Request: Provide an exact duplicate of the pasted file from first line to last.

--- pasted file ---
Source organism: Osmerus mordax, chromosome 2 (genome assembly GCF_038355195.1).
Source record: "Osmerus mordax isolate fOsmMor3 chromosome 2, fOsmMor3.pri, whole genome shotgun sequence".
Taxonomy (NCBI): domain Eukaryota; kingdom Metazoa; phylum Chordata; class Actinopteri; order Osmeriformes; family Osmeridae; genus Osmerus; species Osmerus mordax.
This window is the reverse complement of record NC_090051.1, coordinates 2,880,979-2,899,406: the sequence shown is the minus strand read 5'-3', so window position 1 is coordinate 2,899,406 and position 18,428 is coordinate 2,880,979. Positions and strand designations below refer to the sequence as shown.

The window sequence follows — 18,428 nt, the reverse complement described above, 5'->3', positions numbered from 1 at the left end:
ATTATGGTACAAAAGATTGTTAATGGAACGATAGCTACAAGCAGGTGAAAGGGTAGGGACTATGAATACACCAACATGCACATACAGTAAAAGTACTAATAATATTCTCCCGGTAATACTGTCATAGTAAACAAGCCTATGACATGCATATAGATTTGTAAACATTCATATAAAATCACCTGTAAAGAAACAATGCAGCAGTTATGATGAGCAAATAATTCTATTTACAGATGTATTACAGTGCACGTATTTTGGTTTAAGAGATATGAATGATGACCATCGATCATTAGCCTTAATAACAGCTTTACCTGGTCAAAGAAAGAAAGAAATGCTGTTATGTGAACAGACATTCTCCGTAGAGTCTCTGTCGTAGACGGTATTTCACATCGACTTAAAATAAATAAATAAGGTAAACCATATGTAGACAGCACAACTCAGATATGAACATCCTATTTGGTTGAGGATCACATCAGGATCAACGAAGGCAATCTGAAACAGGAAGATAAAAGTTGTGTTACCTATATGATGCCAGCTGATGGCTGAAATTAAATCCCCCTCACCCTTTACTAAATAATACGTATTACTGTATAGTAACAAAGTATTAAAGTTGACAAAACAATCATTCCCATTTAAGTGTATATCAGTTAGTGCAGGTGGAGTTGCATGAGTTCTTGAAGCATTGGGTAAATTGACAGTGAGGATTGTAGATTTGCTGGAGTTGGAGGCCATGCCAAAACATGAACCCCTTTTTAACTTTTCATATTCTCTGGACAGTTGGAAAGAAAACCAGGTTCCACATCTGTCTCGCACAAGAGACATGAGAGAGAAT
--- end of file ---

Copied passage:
Source organism: Osmerus mordax, chromosome 2 (genome assembly GCF_038355195.1).
Source record: "Osmerus mordax isolate fOsmMor3 chromosome 2, fOsmMor3.pri, whole genome shotgun sequence".
Taxonomy (NCBI): domain Eukaryota; kingdom Metazoa; phylum Chordata; class Actinopteri; order Osmeriformes; family Osmeridae; genus Osmerus; species Osmerus mordax.
This window is the reverse complement of record NC_090051.1, coordinates 2,880,979-2,899,406: the sequence shown is the minus strand read 5'-3', so window position 1 is coordinate 2,899,406 and position 18,428 is coordinate 2,880,979. Positions and strand designations below refer to the sequence as shown.

The window sequence follows — 18,428 nt, the reverse complement described above, 5'->3', positions numbered from 1 at the left end:
ATTATGGTACAAAAGATTGTTAATGGAACGATAGCTACAAGCAGGTGAAAGGGTAGGGACTATGAATACACCAACATGCACATACAGTAAAAGTACTAATAATATTCTCCCGGTAATACTGTCATAGTAAACAAGCCTATGACATGCATATAGATTTGTAAACATTCATATAAAATCACCTGTAAAGAAACAATGCAGCAGTTATGATGAGCAAATAATTCTATTTACAGATGTATTACAGTGCACGTATTTTGGTTTAAGAGATATGAATGATGACCATCGATCATTAGCCTTAATAACAGCTTTACCTGGTCAAAGAAAGAAAGAAATGCTGTTATGTGAACAGACATTCTCCGTAGAGTCTCTGTCGTAGACGGTATTTCACATCGACTTAAAATAAATAAATAAGGTAAACCATATGTAGACAGCACAACTCAGATATGAACATCCTATTTGGTTGAGGATCACATCAGGATCAACGAAGGCAATCTGAAACAGGAAGATAAAAGTTGTGTTACCTATATGATGCCAGCTGATGGCTGAAATTAAATCCCCCTCACCCTTTACTAAATAATACGTATTACTGTATAGTAACAAAGTATTAAAGTTGACAAAACAATCATTCCCATTTAAGTGTATATCAGTTAGTGCAGGTGGAGTTGCATGAGTTCTTGAAGCATTGGGTAAATTGACAGTGAGGATTGTAGATTTGCTGGAGTTGGAGGCCATGCCAAAACATGAACCCCTTTTTAACTTTTCATATTCTCTGGACAGTTGGAAAGAAAACCAGGTTCCACATCTGTCTCGCACAAGAGACATGAGAGAGAAT